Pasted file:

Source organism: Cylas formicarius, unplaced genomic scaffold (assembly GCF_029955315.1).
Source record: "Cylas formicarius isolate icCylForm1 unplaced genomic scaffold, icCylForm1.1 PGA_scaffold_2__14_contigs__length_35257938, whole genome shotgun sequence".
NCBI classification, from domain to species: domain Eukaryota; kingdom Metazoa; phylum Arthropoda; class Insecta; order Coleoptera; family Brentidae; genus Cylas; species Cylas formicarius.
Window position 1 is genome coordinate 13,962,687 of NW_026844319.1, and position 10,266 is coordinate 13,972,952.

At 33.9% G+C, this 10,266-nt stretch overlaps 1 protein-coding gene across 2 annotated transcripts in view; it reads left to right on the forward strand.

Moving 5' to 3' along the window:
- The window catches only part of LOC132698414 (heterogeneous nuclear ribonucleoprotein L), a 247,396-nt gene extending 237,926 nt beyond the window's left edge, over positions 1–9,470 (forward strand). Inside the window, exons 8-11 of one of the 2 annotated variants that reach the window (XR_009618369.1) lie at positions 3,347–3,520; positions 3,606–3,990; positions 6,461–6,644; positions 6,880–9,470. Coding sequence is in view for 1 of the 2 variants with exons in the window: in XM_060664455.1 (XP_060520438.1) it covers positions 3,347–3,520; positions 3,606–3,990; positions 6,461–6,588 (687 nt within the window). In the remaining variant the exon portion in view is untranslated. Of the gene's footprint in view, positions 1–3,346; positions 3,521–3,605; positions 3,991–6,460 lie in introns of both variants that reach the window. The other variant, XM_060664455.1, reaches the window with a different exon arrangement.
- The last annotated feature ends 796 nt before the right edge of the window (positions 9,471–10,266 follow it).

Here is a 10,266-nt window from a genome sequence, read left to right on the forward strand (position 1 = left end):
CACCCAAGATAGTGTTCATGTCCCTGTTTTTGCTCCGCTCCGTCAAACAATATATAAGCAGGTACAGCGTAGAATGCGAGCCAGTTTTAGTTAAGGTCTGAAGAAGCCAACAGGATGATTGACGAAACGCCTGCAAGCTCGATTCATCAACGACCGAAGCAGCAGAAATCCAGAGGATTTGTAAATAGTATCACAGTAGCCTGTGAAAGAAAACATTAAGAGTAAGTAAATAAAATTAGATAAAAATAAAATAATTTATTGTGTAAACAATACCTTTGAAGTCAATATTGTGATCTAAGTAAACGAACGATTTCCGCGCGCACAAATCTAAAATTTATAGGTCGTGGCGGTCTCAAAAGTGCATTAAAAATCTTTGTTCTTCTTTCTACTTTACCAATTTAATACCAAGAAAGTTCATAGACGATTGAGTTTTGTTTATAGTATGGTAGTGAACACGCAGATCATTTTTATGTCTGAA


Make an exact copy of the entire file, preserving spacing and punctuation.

Source organism: Cylas formicarius, unplaced genomic scaffold (assembly GCF_029955315.1).
Source record: "Cylas formicarius isolate icCylForm1 unplaced genomic scaffold, icCylForm1.1 PGA_scaffold_2__14_contigs__length_35257938, whole genome shotgun sequence".
NCBI classification, from domain to species: domain Eukaryota; kingdom Metazoa; phylum Arthropoda; class Insecta; order Coleoptera; family Brentidae; genus Cylas; species Cylas formicarius.
Window position 1 is genome coordinate 13,962,687 of NW_026844319.1, and position 10,266 is coordinate 13,972,952.

At 33.9% G+C, this 10,266-nt stretch overlaps 1 protein-coding gene across 2 annotated transcripts in view; it reads left to right on the forward strand.

Moving 5' to 3' along the window:
- The window catches only part of LOC132698414 (heterogeneous nuclear ribonucleoprotein L), a 247,396-nt gene extending 237,926 nt beyond the window's left edge, over positions 1–9,470 (forward strand). Inside the window, exons 8-11 of one of the 2 annotated variants that reach the window (XR_009618369.1) lie at positions 3,347–3,520; positions 3,606–3,990; positions 6,461–6,644; positions 6,880–9,470. Coding sequence is in view for 1 of the 2 variants with exons in the window: in XM_060664455.1 (XP_060520438.1) it covers positions 3,347–3,520; positions 3,606–3,990; positions 6,461–6,588 (687 nt within the window). In the remaining variant the exon portion in view is untranslated. Of the gene's footprint in view, positions 1–3,346; positions 3,521–3,605; positions 3,991–6,460 lie in introns of both variants that reach the window. The other variant, XM_060664455.1, reaches the window with a different exon arrangement.
- The last annotated feature ends 796 nt before the right edge of the window (positions 9,471–10,266 follow it).

Here is a 10,266-nt window from a genome sequence, read left to right on the forward strand (position 1 = left end):
CACCCAAGATAGTGTTCATGTCCCTGTTTTTGCTCCGCTCCGTCAAACAATATATAAGCAGGTACAGCGTAGAATGCGAGCCAGTTTTAGTTAAGGTCTGAAGAAGCCAACAGGATGATTGACGAAACGCCTGCAAGCTCGATTCATCAACGACCGAAGCAGCAGAAATCCAGAGGATTTGTAAATAGTATCACAGTAGCCTGTGAAAGAAAACATTAAGAGTAAGTAAATAAAATTAGATAAAAATAAAATAATTTATTGTGTAAACAATACCTTTGAAGTCAATATTGTGATCTAAGTAAACGAACGATTTCCGCGCGCACAAATCTAAAATTTATAGGTCGTGGCGGTCTCAAAAGTGCATTAAAAATCTTTGTTCTTCTTTCTACTTTACCAATTTAATACCAAGAAAGTTCATAGACGATTGAGTTTTGTTTATAGTATGGTAGTGAACACGCAGATCATTTTTATGTCTGAA